In a high-profile criminal trial, a Chicago judge issued a stunning bench verdict in favor of the defense. The case gained national attention after a video surfaced of a man hauling a suitcase out of a public housing complex elevator and struggling to drag it outside. The suitcase allegedly contained the body of a murdered woman. In the video, the man appeared to change his clothes in between exiting and entering the elevator with various cleaning supplies. The judge ruled that this did not constitute evidence of a crime, leaving the family of the victim distressed.
The problem for prosecutors was that there was no evidence of foul play. They could not determine if the victim had actually been murdered and there was no evidence of a crime inside of her apartment. The judge stated that the 65-year-old woman had been drinking that day, and she could have died of natural causes. The defendant had faced murder charges before in 1985, but that case was dismissed when a witness failed to show up.
The defendant could be seen dragging the suitcase out of the housing complex into a dumpster, lifting the suitcase into the dumpster, then removing trash from other dumpsters to conceal the suitcase. However, the woman’s body was never recovered.
Understanding the Verdict
While the defendant was acquitted of murder, the prosecution apparently never bothered to charge him with unlawful disposal of a body or related crimes because he is now out free. Instead, they prosecuted only the murder charge against him but did not present evidence that the woman was murdered. The circumstantial evidence might have been enough to convince a jury that the defendant believed he had done something bad and on that basis, convict the man of murder. However, bench trials can be tricky. Judges are less likely to consider emotional evidence or even consider evidence of a cover-up unless there is matching forensic evidence. The judge could have believed that the defendant was afraid to be found with a dead body and decided to do something crazy. It would not have been the first time he was charged with murder. The trauma of that event, supposing it was untrue, could lead a man to believe that avoiding the suspicion at all was preferable to letting forensics do their job. Nonetheless, his suspicion conduct following the murder ensured that he would be charged. So, even if the woman died of natural causes, the defendant will always bear the cross of her death.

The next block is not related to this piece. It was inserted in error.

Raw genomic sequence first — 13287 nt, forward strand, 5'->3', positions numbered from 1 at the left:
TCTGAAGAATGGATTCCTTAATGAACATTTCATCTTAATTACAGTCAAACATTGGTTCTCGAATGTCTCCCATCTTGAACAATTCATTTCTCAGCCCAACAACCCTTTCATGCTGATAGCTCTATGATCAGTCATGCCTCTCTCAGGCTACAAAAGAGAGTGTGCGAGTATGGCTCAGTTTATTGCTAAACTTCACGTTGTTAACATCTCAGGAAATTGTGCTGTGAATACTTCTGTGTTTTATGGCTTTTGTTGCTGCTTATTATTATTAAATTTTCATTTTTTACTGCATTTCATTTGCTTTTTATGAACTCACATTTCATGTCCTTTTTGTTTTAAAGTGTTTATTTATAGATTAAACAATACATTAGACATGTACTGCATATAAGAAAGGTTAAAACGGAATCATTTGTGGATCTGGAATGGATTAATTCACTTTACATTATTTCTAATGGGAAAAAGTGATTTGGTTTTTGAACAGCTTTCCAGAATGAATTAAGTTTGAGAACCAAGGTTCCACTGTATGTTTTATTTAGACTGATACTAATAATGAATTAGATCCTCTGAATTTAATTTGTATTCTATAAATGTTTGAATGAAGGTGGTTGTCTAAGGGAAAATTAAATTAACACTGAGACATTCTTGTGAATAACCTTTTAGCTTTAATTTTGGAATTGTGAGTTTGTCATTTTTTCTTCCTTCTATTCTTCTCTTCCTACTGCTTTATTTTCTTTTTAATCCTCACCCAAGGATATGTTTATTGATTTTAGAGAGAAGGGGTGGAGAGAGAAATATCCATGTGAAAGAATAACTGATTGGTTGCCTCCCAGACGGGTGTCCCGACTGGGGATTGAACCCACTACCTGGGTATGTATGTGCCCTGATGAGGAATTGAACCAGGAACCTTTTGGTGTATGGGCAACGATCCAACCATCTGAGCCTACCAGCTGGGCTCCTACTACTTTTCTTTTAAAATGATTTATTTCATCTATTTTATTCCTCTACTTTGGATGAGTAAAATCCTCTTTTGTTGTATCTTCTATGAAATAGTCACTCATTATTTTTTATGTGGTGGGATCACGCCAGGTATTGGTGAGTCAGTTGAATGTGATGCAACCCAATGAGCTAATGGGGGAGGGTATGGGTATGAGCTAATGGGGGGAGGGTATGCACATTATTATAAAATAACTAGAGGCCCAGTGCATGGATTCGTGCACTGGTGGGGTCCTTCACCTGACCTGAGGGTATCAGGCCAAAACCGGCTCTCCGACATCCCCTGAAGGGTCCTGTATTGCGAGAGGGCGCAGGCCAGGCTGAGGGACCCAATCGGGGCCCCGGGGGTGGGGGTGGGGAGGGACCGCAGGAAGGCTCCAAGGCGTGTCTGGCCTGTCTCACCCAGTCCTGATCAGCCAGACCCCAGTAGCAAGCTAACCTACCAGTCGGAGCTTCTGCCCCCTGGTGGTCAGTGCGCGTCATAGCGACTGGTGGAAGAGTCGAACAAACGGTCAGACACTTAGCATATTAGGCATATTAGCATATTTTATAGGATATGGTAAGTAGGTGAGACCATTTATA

Generally speaking, a criminal defense attorney would shy away from a bench trial. However, there are certain cases where avoiding a jury of your peers is beneficial. This certainly appears to be one of them.
Talk to a Chicago Criminal Defense Attorney Today
If you have been charged with a serious crime in the Chicago area, call David Freidberg today at (312) 560-7100 and we can begin preparing your defense, protecting your rights, and ensuring a fair resolution to your case.